Is the Public School System Inferior to Corporate-chartered schools?
Proponents of Corporate-chartered schools (C-c), especially those who are property developers, conservative politicians, investors, hedge fund directors, multimillion dollar corporations, or million/billionaire entrepreneurs, would suggest that their system is, by far, superior to public schools. They would say that the C-c system should be used as a model for all contemporary public schools. At the same time, when it comes it obtaining public taxpayer funds, they would claim that the C-c system is just like the public school system. Their own Corporate subsidies, protected by the confidentiality of their contributions to non-profit C-c schools obscures reality.
When Presidential candidate Senator Bernie Sanders visited his childhood neighborhood, reporters noted that he attended the local James Madison High School. It appears that this institution, established in 1925, in a poor to middle class neighborhood, has a distinguished history of student achievement. Among its graduates number three U.S. Senators, one U.S. Supreme Court judge, two State Supreme Court judges, two opera singers, a number of authors, one world prominent economists, several professional athletes, one Academy Award Winning actor, oh and yes, FOUR Nobel Prize Winners. Not bad for one public school, among many in the New York's Public School System. Despite its twenty plus years of existence, no C-c school has yet to compare itself to James Madison High?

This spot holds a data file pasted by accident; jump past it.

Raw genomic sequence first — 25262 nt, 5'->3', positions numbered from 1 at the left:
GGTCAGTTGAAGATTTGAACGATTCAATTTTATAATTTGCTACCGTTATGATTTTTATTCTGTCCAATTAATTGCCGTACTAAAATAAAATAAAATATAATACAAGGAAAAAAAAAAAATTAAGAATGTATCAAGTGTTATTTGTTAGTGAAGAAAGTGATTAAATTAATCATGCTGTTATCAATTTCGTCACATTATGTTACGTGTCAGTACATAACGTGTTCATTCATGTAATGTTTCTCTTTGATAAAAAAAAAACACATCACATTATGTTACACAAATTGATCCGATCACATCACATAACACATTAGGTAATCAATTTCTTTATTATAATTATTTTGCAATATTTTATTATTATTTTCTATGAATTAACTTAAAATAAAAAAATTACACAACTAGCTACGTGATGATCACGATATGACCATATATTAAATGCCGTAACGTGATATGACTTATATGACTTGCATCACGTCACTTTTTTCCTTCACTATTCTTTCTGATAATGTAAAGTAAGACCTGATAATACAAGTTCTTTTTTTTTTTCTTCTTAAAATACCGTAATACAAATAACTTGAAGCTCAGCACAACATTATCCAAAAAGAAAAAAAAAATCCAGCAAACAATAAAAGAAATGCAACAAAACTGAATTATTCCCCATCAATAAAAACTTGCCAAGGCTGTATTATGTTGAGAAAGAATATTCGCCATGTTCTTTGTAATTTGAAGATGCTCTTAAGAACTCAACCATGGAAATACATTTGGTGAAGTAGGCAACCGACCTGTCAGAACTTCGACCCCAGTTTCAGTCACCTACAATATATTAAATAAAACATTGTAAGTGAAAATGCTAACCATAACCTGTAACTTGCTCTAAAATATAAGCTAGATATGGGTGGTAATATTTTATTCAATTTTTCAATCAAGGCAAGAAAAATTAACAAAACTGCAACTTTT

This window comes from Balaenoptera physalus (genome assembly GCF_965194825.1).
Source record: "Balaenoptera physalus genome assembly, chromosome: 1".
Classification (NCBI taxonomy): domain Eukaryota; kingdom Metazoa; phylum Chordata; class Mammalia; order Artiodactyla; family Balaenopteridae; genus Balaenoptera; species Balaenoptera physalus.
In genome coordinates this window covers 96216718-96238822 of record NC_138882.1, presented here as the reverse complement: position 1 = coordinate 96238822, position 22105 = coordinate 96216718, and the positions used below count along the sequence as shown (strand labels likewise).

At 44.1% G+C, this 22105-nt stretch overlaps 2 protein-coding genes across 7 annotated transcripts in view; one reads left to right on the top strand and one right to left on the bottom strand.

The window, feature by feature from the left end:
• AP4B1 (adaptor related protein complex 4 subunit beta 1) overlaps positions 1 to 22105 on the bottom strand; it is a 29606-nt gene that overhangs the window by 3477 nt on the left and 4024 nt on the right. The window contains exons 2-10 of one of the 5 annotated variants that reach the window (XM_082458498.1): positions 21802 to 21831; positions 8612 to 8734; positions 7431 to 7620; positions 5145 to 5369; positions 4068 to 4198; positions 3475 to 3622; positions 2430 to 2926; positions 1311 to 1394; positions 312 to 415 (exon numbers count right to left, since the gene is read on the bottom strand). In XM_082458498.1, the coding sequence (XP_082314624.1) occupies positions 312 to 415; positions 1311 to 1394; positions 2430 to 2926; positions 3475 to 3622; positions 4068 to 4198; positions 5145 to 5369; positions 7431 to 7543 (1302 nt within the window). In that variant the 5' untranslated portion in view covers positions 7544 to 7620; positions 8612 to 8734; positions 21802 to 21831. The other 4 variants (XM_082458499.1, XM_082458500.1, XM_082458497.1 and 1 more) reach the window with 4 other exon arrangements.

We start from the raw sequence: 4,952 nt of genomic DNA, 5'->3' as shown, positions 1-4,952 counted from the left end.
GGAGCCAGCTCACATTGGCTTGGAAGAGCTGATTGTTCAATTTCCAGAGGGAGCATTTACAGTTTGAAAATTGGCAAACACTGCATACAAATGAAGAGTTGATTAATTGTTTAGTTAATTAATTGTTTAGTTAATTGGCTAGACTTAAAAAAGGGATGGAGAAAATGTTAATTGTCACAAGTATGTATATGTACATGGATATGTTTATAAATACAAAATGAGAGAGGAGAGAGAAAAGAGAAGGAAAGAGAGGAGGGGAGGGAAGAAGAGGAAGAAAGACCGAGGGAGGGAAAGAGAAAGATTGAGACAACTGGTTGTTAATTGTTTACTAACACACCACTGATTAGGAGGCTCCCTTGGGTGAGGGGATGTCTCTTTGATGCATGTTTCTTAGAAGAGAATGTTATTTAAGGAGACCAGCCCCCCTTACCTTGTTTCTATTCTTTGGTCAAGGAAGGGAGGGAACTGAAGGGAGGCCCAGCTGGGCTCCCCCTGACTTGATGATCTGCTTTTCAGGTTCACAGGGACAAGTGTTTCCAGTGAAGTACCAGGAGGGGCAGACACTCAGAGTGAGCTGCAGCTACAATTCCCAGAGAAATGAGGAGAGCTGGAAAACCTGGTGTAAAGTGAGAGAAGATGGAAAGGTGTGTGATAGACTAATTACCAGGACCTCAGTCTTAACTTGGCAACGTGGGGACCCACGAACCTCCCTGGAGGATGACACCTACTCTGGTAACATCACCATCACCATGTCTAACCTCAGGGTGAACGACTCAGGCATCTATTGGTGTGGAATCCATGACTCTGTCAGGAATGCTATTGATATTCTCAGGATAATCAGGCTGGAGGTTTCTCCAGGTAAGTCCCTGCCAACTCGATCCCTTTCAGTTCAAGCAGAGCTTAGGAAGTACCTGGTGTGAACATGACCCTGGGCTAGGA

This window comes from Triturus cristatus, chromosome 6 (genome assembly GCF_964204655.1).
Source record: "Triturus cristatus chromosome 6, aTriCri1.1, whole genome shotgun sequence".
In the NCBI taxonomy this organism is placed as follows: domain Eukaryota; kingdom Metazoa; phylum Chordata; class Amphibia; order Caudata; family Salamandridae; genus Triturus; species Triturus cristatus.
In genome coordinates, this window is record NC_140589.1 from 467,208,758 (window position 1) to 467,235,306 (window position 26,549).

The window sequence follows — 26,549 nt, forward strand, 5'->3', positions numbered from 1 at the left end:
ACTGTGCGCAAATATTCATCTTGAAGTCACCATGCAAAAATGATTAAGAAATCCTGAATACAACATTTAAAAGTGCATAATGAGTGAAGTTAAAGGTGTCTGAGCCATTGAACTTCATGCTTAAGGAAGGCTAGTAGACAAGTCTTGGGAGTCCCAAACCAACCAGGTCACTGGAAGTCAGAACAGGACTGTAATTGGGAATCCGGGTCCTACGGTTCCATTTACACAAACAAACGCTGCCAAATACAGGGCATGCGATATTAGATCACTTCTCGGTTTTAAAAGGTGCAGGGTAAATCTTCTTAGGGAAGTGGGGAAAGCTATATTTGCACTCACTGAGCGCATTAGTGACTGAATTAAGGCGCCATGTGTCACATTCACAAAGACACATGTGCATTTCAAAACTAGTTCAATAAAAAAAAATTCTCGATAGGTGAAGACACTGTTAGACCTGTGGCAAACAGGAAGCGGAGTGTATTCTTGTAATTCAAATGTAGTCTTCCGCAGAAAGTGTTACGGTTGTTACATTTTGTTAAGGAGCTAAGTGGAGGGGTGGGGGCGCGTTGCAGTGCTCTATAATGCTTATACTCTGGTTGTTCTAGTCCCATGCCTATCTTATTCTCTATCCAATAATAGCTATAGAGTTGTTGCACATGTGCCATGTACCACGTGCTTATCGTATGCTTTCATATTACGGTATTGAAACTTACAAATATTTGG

So what has made this school so different? Certainly it was not because of elites living in the neighborhood, this was not Trump's Jamaica Estates. Fortunately, these immigrant residents were not excluded from entering the country. Nor was this a private school for select students only. Is it because a high portion of the student body were Jewish? Many of their parents had only a basic education. Was it because of the highly educated Ph. D. faculty, needing employment during hard economic times? Or was it due to a highly motivated student body, dedicated to personal achievement, or all of the above? Whatever the formula was, it worked.
C-c proponents like to use their few successful schools as models to be imitated by the public school system. They fail to compare their own system to schools like James Madison High which is administered solely by taxpayer funds, without the private and undisclosed Corporate contributions as are the C-c schools. There are those who want to privatize our educational system with C-c' s, presumably for purely educational and reform improvements. Financial motivation is never mentioned. This cover up is veiled by a legal non-profit status that allows C-c 's to operate without full disclosure or transparency.